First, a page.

The conversations of life

Do you know what the lifestyle risk factors for dementia are?


If you can’t name any, you’re not alone – a recent survey in the UK found only 2 per cent of people could identify the top six health and lifestyle factors that can increase your risk of getting dementia.

Over a quarter (28 per cent) of the 2,176 respondents couldn’t identify any, according to the 2015 British Social Attitudes survey by Public Health England (PHE).

That’s despite growing evidence up to one-third of dementia cases could be the result of preventable causes.

The six easiest to identify factors for dementia include heavy drinking, smoking, high blood pressure, depression, diabetes and not enough exercise.

The lowest levels of knowledge related to high blood pressure and diabetes, with only 15 per cent of respondents knowing high blood pressure increases the chances of getting dementia and just 14 per cent for diabetes.

Dementia not a normal part of ageing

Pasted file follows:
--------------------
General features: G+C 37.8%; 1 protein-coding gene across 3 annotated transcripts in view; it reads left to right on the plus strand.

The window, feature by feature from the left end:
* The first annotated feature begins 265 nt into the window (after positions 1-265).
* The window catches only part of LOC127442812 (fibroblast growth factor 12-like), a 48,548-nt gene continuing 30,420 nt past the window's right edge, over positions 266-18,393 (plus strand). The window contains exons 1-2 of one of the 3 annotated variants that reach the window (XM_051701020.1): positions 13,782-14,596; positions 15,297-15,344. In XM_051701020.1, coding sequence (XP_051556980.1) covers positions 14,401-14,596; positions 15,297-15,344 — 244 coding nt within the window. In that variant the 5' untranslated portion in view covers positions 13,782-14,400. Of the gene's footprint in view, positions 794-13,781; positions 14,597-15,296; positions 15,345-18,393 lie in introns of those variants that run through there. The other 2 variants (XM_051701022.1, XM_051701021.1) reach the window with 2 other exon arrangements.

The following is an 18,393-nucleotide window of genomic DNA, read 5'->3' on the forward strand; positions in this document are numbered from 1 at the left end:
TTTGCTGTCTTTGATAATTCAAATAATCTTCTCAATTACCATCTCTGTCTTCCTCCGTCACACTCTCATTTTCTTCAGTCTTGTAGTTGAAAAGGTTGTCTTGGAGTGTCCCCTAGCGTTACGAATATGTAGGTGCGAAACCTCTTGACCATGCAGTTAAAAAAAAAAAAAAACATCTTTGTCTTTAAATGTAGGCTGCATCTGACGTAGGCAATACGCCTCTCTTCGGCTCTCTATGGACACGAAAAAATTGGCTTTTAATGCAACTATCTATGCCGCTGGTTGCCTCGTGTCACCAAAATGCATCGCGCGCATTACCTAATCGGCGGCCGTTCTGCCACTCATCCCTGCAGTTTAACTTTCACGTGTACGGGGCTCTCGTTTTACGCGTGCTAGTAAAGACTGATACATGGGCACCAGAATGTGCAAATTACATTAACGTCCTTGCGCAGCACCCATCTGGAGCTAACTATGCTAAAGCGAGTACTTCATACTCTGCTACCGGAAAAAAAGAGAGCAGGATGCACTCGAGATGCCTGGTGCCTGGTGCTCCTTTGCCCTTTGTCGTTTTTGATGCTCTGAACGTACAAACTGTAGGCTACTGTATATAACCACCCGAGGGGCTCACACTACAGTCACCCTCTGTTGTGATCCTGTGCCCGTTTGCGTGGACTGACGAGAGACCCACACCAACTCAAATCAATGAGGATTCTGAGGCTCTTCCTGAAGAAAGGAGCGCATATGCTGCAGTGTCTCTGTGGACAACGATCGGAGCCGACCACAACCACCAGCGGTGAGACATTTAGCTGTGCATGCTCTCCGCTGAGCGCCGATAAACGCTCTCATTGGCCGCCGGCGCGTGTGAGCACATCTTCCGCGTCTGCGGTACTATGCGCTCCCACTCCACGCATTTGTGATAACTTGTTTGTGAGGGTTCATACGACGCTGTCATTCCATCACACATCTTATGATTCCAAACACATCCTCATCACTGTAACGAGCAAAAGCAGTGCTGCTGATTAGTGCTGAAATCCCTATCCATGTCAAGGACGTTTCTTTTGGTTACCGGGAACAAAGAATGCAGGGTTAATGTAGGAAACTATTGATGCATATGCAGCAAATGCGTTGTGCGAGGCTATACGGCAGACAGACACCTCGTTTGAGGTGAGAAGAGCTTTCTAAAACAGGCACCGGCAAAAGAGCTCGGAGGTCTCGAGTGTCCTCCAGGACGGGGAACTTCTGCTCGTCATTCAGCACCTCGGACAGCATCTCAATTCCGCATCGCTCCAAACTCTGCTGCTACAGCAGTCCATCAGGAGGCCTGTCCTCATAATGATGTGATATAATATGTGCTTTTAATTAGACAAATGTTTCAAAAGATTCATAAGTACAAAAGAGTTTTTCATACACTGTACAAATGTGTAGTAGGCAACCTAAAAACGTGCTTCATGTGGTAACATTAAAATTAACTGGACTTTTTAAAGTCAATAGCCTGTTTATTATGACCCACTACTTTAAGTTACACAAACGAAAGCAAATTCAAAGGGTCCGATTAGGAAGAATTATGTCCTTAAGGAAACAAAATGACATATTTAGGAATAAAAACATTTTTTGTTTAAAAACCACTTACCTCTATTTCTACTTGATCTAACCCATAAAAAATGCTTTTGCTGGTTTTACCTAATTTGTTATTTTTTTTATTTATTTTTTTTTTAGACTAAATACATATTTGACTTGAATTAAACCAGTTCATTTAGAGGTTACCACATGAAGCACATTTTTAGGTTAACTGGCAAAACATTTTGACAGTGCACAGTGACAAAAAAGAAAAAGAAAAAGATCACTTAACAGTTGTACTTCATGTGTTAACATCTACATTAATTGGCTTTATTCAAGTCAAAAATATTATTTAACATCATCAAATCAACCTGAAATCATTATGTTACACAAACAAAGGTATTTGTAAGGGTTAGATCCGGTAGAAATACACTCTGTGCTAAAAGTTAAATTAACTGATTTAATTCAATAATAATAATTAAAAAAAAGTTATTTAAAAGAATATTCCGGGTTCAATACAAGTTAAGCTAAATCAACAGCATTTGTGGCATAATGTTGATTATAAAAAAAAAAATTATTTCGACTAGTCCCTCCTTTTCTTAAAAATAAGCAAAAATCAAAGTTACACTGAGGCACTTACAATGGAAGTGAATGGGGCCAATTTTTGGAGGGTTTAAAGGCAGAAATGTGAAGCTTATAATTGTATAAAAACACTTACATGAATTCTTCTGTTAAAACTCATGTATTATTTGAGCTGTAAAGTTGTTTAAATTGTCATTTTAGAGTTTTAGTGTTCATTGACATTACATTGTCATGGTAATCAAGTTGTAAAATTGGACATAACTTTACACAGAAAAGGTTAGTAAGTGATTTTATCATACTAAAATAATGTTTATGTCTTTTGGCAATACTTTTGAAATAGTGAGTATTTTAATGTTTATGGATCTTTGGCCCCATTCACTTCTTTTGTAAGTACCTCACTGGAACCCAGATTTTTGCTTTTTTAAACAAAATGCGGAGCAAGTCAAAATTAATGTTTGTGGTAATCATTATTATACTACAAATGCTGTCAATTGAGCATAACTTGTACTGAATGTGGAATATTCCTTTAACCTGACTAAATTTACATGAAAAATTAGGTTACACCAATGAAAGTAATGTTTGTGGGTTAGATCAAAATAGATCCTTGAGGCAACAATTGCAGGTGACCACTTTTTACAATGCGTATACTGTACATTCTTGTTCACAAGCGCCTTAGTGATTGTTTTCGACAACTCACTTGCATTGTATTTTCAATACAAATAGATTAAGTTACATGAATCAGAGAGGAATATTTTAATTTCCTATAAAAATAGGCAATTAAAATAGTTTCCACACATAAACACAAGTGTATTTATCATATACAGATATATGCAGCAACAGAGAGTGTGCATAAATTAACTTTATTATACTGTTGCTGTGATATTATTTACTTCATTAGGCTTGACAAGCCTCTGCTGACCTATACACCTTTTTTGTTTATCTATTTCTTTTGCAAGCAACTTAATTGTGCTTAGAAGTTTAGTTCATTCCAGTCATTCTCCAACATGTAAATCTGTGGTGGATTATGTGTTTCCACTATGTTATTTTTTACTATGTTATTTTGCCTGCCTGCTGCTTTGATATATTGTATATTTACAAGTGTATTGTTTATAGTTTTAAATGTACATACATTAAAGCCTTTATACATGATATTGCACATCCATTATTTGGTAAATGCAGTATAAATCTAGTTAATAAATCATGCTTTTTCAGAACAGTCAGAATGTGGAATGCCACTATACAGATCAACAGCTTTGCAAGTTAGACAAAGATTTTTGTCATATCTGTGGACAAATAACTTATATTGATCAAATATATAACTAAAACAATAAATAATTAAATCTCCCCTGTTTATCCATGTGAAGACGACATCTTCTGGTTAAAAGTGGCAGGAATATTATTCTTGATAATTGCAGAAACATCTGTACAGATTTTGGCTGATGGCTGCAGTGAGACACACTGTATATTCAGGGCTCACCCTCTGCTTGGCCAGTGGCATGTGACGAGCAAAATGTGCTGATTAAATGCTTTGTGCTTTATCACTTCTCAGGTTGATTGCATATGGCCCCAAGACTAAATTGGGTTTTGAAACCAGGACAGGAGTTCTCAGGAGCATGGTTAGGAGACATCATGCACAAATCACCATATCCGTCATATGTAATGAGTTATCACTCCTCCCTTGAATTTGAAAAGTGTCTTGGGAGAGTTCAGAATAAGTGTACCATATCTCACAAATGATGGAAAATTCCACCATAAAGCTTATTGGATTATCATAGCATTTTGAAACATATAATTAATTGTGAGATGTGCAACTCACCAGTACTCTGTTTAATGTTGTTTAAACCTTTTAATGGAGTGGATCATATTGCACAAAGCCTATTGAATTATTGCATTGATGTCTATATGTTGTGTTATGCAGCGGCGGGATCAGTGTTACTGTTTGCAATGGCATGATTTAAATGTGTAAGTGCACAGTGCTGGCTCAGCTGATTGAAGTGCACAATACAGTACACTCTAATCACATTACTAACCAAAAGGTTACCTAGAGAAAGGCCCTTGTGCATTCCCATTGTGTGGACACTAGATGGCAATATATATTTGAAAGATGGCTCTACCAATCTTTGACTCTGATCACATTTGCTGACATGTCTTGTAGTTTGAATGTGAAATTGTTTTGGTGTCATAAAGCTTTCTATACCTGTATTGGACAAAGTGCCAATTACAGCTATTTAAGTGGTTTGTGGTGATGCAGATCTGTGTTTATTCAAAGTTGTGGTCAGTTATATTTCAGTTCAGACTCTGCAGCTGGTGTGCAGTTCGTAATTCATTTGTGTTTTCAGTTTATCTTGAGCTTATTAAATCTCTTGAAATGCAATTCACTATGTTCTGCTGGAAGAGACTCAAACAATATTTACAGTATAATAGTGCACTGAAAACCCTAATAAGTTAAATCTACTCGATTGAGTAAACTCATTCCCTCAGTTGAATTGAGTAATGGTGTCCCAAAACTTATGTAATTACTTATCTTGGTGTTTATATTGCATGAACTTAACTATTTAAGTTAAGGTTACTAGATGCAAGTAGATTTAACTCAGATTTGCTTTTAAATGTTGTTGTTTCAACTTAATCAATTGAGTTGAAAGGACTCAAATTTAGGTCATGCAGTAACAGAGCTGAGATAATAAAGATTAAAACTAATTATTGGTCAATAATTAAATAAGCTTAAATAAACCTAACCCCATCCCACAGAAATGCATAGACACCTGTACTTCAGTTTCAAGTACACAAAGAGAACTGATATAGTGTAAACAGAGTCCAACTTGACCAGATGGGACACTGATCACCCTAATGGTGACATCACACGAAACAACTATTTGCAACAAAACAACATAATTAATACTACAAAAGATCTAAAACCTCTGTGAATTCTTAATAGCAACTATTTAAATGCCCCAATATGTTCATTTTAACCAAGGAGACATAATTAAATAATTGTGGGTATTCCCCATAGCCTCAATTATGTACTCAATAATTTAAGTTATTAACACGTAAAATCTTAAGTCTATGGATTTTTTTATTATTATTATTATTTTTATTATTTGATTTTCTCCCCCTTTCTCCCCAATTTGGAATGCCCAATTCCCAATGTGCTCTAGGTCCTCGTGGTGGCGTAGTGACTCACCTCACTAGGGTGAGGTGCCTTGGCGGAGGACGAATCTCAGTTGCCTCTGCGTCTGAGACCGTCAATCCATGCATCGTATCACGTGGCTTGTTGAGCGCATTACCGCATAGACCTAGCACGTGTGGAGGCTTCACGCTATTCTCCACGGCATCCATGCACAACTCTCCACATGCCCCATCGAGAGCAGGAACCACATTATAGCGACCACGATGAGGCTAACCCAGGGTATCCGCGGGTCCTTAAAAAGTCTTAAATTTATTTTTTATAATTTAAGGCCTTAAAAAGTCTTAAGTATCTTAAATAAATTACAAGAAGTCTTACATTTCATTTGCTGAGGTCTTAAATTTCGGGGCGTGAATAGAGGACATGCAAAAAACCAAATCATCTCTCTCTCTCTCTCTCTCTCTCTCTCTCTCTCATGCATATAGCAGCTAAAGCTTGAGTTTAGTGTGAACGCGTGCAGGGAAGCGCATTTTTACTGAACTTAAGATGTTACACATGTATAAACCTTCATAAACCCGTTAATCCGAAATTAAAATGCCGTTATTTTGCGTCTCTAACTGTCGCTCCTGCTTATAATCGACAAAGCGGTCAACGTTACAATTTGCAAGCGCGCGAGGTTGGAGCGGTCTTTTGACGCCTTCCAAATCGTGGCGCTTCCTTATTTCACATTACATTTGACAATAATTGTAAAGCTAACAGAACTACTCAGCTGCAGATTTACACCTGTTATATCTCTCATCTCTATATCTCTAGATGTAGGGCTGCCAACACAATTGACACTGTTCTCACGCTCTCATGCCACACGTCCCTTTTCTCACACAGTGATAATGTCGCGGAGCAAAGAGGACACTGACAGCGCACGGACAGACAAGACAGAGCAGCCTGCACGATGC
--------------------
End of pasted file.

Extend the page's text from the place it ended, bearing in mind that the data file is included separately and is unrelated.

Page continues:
dementia-4Troublingly, 33 per cent of those aged 65 and over also wrongly believed that there was nothing anyone can do to reduce their risks of getting dementia.

Not only can you do something about lowering the risks, only a quarter of men and a third of women of 85 actually develop dementia as you will see from our graph above. It doesn’t mean it will be your fate.

“Dementia is not an inevitable part of ageing,” Dr Charles Alessi, Senior Dementia Advisor at PHE, said. “What’s good for the heart is good for the brain and simple steps like giving up smoking, reducing alcohol intake, losing weight and taking regular exercise can reduce your risk of developing dementia in the future.”

Will you get dementia? Over 350,000 people are already living with dementia in Australia and the number of people with dementia expected to climb to almost 900,000 by 2050. We need to educate ourselves now if we want to change these rates in the future.

You can learn more about reducing your risk of dementia at Alzheimer’s Australia’s Your Brain Matters site here.

A practising aged care physiotherapist for the past 13 years, Jill has worked in more than 50 metropolitan and regional aged care homes. She has also toured care facilities across the US and Africa. She is a passionate advocate for both the residents in aged care and the staff that serve them.

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